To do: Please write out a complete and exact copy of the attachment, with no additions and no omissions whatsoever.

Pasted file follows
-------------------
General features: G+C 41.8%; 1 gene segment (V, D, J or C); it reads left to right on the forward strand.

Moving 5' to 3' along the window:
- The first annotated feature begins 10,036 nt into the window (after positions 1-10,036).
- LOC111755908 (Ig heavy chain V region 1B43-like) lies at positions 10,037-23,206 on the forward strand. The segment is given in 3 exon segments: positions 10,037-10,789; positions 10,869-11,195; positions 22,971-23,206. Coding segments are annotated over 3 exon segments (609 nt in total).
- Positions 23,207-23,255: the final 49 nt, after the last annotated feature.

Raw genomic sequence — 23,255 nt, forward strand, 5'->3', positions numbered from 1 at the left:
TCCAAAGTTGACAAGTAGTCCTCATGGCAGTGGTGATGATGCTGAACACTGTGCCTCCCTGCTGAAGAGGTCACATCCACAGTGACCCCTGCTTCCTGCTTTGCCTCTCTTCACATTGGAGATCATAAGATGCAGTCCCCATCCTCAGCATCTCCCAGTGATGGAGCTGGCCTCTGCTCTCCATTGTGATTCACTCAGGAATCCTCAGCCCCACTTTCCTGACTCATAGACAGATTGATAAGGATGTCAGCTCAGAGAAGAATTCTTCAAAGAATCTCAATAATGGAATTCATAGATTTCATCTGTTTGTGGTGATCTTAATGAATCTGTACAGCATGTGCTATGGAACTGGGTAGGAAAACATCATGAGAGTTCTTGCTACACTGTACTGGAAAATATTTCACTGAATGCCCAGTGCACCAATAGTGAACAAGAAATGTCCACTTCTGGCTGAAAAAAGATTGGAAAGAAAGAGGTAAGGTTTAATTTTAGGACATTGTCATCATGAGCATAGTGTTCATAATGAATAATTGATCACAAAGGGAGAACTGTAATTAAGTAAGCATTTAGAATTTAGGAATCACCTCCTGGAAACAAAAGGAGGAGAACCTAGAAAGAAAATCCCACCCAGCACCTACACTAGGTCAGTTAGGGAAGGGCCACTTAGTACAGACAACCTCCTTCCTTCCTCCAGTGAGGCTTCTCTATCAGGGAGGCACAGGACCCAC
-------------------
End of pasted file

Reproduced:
General features: G+C 41.8%; 1 gene segment (V, D, J or C); it reads left to right on the forward strand.

Moving 5' to 3' along the window:
- The first annotated feature begins 10,036 nt into the window (after positions 1-10,036).
- LOC111755908 (Ig heavy chain V region 1B43-like) lies at positions 10,037-23,206 on the forward strand. The segment is given in 3 exon segments: positions 10,037-10,789; positions 10,869-11,195; positions 22,971-23,206. Coding segments are annotated over 3 exon segments (609 nt in total).
- Positions 23,207-23,255: the final 49 nt, after the last annotated feature.

Raw genomic sequence — 23,255 nt, forward strand, 5'->3', positions numbered from 1 at the left:
TCCAAAGTTGACAAGTAGTCCTCATGGCAGTGGTGATGATGCTGAACACTGTGCCTCCCTGCTGAAGAGGTCACATCCACAGTGACCCCTGCTTCCTGCTTTGCCTCTCTTCACATTGGAGATCATAAGATGCAGTCCCCATCCTCAGCATCTCCCAGTGATGGAGCTGGCCTCTGCTCTCCATTGTGATTCACTCAGGAATCCTCAGCCCCACTTTCCTGACTCATAGACAGATTGATAAGGATGTCAGCTCAGAGAAGAATTCTTCAAAGAATCTCAATAATGGAATTCATAGATTTCATCTGTTTGTGGTGATCTTAATGAATCTGTACAGCATGTGCTATGGAACTGGGTAGGAAAACATCATGAGAGTTCTTGCTACACTGTACTGGAAAATATTTCACTGAATGCCCAGTGCACCAATAGTGAACAAGAAATGTCCACTTCTGGCTGAAAAAAGATTGGAAAGAAAGAGGTAAGGTTTAATTTTAGGACATTGTCATCATGAGCATAGTGTTCATAATGAATAATTGATCACAAAGGGAGAACTGTAATTAAGTAAGCATTTAGAATTTAGGAATCACCTCCTGGAAACAAAAGGAGGAGAACCTAGAAAGAAAATCCCACCCAGCACCTACACTAGGTCAGTTAGGGAAGGGCCACTTAGTACAGACAACCTCCTTCCTTCCTCCAGTGAGGCTTCTCTATCAGGGAGGCACAGGACCCAC